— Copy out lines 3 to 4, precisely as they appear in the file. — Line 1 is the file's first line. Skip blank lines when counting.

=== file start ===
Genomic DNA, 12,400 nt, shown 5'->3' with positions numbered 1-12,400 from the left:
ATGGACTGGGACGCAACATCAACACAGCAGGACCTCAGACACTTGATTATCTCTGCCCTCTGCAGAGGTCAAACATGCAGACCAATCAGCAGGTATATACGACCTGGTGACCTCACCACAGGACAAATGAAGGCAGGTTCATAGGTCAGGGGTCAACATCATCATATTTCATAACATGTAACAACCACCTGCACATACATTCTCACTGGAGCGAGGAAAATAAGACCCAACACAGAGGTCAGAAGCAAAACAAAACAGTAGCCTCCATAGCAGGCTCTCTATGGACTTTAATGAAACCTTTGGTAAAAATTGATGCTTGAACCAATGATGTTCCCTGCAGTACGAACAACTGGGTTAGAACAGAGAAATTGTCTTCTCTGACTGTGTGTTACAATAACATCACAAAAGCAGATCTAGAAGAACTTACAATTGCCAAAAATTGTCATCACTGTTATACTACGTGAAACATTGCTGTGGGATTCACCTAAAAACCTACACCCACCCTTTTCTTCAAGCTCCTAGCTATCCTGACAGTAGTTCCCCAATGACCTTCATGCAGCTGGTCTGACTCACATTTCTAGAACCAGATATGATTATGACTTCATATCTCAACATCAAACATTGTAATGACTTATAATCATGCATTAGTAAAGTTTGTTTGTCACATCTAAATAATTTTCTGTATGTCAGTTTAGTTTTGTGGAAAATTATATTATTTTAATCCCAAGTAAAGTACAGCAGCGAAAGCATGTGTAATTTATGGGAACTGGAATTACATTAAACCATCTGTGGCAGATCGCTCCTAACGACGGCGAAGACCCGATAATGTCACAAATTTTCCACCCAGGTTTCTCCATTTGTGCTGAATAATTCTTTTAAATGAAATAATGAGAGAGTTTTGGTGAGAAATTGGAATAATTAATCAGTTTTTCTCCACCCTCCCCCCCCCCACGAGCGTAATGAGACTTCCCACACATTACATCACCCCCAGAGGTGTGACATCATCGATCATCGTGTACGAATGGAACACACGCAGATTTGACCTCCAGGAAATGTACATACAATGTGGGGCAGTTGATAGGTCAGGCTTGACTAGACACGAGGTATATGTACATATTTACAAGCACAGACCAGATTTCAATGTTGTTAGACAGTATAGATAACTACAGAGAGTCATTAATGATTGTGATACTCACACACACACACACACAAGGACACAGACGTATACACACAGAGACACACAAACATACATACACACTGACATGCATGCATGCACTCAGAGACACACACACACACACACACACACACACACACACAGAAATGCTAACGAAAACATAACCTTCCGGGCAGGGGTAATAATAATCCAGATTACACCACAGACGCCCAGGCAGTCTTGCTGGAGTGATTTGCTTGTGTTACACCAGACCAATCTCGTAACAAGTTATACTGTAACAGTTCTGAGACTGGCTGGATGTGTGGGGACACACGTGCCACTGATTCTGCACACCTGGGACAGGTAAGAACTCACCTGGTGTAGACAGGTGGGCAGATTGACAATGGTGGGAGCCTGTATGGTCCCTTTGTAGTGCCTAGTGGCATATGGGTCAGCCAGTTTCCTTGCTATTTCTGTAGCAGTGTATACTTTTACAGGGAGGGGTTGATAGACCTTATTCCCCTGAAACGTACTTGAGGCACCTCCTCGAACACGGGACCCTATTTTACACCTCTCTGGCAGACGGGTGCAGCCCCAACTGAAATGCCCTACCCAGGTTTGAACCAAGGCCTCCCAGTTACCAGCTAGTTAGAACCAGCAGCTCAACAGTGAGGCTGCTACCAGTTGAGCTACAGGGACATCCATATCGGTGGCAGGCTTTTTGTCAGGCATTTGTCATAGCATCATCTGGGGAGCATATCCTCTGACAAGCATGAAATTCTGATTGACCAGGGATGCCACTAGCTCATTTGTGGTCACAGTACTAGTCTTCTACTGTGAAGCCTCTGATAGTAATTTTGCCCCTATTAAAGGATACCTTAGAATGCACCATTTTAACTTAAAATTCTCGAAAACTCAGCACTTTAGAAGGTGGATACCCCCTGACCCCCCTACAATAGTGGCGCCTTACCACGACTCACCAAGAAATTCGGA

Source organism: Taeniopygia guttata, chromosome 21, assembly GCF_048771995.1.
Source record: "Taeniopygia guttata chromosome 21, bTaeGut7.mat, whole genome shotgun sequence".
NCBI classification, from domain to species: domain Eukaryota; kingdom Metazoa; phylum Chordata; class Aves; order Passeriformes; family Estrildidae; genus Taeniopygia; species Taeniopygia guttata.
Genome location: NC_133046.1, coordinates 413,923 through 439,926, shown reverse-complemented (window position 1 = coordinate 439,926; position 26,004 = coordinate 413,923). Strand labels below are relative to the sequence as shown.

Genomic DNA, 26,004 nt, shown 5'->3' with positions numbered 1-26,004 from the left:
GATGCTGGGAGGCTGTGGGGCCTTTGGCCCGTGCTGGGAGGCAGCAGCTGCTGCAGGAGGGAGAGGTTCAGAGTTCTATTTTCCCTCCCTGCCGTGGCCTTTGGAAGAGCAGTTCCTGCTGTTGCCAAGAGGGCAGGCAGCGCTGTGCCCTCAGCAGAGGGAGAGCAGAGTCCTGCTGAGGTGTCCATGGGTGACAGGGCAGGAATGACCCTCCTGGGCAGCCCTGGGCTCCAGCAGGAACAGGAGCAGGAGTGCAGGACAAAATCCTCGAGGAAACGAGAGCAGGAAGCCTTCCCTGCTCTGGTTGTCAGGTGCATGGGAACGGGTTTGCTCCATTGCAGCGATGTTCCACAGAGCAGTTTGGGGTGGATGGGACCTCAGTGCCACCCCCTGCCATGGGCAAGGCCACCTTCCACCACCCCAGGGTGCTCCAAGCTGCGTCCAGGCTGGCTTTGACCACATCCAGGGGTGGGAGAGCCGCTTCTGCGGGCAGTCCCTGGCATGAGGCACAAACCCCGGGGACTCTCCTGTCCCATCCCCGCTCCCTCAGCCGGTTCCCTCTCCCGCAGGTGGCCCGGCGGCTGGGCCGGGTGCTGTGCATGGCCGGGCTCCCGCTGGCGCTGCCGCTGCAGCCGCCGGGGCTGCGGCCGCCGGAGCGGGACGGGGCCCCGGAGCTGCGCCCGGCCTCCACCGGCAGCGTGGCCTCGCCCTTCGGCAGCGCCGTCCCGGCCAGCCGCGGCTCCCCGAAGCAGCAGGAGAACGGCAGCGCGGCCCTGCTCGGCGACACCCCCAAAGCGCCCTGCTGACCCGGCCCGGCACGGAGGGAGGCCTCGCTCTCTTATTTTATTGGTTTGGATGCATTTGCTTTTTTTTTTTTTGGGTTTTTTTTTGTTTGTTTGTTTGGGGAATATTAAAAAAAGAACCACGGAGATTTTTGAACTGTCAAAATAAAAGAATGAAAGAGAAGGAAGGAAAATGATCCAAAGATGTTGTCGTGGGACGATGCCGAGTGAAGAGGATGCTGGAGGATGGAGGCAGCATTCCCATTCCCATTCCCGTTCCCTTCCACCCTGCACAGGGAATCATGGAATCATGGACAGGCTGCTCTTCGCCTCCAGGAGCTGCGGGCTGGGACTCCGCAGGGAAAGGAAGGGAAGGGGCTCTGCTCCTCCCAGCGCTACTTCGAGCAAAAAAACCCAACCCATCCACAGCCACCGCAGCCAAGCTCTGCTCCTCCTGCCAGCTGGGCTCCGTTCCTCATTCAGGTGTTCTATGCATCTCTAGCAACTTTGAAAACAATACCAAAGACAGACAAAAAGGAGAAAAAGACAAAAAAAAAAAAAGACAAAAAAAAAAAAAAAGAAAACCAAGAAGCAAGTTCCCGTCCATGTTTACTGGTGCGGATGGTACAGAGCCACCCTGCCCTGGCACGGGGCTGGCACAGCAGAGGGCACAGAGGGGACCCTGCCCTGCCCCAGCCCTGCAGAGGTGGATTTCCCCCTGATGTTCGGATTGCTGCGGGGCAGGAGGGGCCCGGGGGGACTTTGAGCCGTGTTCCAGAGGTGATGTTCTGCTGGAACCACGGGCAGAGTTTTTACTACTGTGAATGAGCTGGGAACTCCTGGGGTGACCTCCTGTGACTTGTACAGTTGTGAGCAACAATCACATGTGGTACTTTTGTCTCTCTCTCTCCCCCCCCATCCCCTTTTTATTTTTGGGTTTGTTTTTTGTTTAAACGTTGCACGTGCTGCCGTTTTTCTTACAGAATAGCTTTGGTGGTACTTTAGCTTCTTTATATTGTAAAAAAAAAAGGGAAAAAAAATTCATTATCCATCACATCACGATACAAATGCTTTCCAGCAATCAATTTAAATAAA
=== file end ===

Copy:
Source organism: Taeniopygia guttata, chromosome 21, assembly GCF_048771995.1.
Source record: "Taeniopygia guttata chromosome 21, bTaeGut7.mat, whole genome shotgun sequence".